Thursday, April 16, 2015
The Grim Reaper Repercussions
This past week or so I have been feeling very melancholy.
This grief thing is a very difficult business. Will we ever get the hang of it? Will it forever be a process we can never escape? Will we always be struggling to slog our way through? The ever-changing game of it all is simply, some days, exhausting. I often feel as if death will be ever lurking; a grim reaper constantly whispering some dark, unintelligible secrets just out of my line of sight like the droning of a wily, invisible mosquito circling my head.
Even my new guy expressed concern over my ebbing melancholia. I think this most recent wave started when my uncle died a couple of weeks ago. He was 90 and had a good life, but it still seemed to represent the end of an era, on that side of the family - and the news of the failing health of a few others there left me feeling sad. Then a few days later my new guy’s aunt died. She was 94 - but the women on that side of his family share some kind of longevity gene (he knew his great-grandmother, who lived to be 99), and when I met her last summer in Wales, I was tickled by the firecracker of a personality she was, still, and I was really hoping to chat with her again this year. But she was unexpectedly taken by pneumonia.
I know I’d only met her once and my new guy and I were really still very new, but for whatever reason that news sent me reeling on top of everything else. I guess the dominoes just came tumbling down after that, and I’ve had a hard time picking myself up because too many friends and family are facing scary health issues these days. Is this just another sucky part about getting older?
I’ve talked to quite a few widowed friends this week about how our husbands’ deaths have made us so much more aware of death’s cold hand - and how that sensitivity may never go away. How our own aging and the fragility of life is such an intimate knowledge now - one we never asked for, but will forever be stuck in our psyche. The grim reaper repercussions, as a widowed friend of mine, Deb, put it so well.
Is there any way to shine a light on this bleak landscape?
Another friend of mine who has cancer is battling hard. She is a real git’erdone kinda gal and the complications in her case have been really frustrating - and terrifying. But she told me recently she finally realized that maybe she was just rushing it. That maybe, she had something to learn from what she was going through. That maybe, the experience of walking through the pain was part of her own personal transformation, and that realization was freeing her to seek out new avenues of healing and deeper investigation of her own self.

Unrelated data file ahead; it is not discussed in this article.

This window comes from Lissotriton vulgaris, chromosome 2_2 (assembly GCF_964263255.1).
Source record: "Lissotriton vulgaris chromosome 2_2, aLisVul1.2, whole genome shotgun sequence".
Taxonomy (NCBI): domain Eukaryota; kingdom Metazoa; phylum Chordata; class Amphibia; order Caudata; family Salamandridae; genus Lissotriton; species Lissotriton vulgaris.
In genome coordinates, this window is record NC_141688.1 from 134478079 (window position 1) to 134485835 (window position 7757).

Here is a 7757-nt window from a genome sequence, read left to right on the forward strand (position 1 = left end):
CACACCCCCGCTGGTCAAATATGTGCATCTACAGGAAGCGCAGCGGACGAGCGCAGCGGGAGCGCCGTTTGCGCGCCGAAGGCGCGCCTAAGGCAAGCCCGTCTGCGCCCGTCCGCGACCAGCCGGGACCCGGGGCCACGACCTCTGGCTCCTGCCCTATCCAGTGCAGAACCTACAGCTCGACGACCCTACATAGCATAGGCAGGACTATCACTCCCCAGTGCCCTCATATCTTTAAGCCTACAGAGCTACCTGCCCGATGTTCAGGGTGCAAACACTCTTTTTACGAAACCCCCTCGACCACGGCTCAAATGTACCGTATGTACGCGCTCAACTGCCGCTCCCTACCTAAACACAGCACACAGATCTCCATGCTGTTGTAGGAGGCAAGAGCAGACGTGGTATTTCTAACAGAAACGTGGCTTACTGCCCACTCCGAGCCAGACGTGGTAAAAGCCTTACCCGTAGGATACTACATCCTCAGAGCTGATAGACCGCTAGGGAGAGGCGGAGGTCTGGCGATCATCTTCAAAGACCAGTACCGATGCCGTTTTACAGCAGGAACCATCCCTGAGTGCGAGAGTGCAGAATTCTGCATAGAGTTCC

Wow. What a powerful and strong way to view it. And it really flowed into my own personal demons I seem to be facing. Can I use the nearness of sickness and death to absorb any wisdom? Could being widowed somehow lead to a deeper experience of myself and appreciation of this world while I’m here? Can I turn my scars into stars?
Can we ever really let go of the things that are weighing us down? Or - can we transform them? My widowed friend Karin recently expressed my same frustration at the question - yes but how do we actually let go?? She then said she learned one practice, which was to write the things down and then rip up the paper. Yes - I’d heard something similar, to write things down and then burn it as a symbol of letting go. It’s a helpful practice, but perhaps not a magic bullet, we decided.
Maybe this kind of transformation does have to come from within. Or maybe, from a deeper Source, if you happen to believe in that stuff at all: when we first had our school here in Kona all those years ago, Mike set up a “God Can”, where we wrote down things we asked the Universe to take care of for us so we could be freed from the stress and worry. An act of faith, so to speak, the idea being that God can do all things. I even still have that same can, with everyone’s little requests still inside. Mike used to like to say, Let Go, Let God. It seemed so easy then, with him around.
It’s something I’m going to try and be conscious of. Because as another widowed friend commented wryly a few days ago: yup, better let ‘em go, because otherwise they’re just gonna get ripped out of our freakin’ hands.